The Forceful Roses (or Steel, perhaps) found numerous chances: Han Peng did well to craft space for a shot on the left-corner of the area, but her left-footer was tipped over by Netherlands keeper, Sari Van Veenendaal. Van Veenendaal was called into action twice more in short order, making a double save on first Tang Jiali and then Ren Guixin in succession. Oranje defenses were in emergency mode.
With the second half the chances kept coming: a right-footed blast from Tang caromed off the face of the bar from distance and some neat combination play saw Ma Jun touch a ball from Tang on the left mercifully over the bar.
Just as the match looked destined to end scoreless, a long ball down the right-channel from Tan Ruyin sprung Wang Lisi behind Dutch defender Merel Van Dongen, Lisi getting a right-footed touch that redirected the ball past the onrushing keeper, handing the Chinese a 1-0 stoppage-time win of their own.
Flipping back to Group B and Landsdown Stadium, Cote d'Ivoire and Thailand, who were on the end of those heavy losses to Germany and Norway, respectively, took to the pitch for a thrilling encounter, a battle of elephants, each desperate to put the bad memories of their tournament debuts behind them.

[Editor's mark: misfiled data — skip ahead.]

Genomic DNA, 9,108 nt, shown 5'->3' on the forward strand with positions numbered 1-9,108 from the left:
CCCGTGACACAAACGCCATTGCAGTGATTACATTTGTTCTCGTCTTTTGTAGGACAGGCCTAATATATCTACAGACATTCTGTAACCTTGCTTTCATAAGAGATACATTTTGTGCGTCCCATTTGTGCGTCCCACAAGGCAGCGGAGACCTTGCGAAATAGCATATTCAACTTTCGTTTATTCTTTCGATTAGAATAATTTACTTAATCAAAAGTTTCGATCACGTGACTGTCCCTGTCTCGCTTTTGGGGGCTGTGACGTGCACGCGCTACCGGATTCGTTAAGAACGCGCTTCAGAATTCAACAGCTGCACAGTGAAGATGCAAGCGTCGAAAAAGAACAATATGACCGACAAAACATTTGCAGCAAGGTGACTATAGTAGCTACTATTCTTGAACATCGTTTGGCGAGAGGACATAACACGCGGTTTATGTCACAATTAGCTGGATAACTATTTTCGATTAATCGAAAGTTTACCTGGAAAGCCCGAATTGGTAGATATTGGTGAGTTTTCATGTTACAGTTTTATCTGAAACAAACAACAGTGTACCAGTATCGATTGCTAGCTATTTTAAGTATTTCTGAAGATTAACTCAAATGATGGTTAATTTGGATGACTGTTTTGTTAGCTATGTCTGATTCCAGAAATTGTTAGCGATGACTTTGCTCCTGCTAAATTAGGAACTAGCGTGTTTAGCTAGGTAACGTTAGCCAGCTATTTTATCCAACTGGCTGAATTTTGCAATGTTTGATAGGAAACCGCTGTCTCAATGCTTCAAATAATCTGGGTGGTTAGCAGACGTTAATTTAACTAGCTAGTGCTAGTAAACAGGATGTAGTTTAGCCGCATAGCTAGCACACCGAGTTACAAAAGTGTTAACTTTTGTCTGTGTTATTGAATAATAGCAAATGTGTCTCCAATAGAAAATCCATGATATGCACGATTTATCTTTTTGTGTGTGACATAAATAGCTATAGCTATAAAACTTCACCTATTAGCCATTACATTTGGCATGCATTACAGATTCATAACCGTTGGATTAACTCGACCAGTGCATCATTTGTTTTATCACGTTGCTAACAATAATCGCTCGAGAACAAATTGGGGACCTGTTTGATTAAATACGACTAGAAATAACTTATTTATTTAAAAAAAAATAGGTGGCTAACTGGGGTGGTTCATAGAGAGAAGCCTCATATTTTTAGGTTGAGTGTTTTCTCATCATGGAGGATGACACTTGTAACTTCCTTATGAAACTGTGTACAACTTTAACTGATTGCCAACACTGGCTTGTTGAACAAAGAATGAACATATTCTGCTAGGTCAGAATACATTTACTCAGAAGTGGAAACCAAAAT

The Ivorians needed just four minutes to score their first-ever World Cup goal, Ange Nguessan turning in a bouncing ball at the right-post after a corner kick from that side bobbled around the box. Christine Lohoues made the crucial play, directing a header back towards the near-side for Nguessan to get the final touch.
Thailand's Changsuk, or 'The War Elephants', responded furiously, equalizing and then taking the lead before half-time; Orathai Srimanee scoring both.
The first came in the 23rd minute when a long ball down the left for Anootsara Maijarern was crossed to the edge of the six, where Srimanne steered her finish to the left-side of goal with a leaping right-foot. Her second would have to wait until the third minute of first-half stoppage-time when a ball sprayed down the right this time for Rattikan Thongsombut, who had only subbed on five minutes earlier, set up another cross to the middle. Srimanee won a header in front of the onrushing Ivorian keeper, Dominique Thiamale, bouncing across the goal-line after banking off the underside of the bar – goal-line technology would confirm the goal quickly.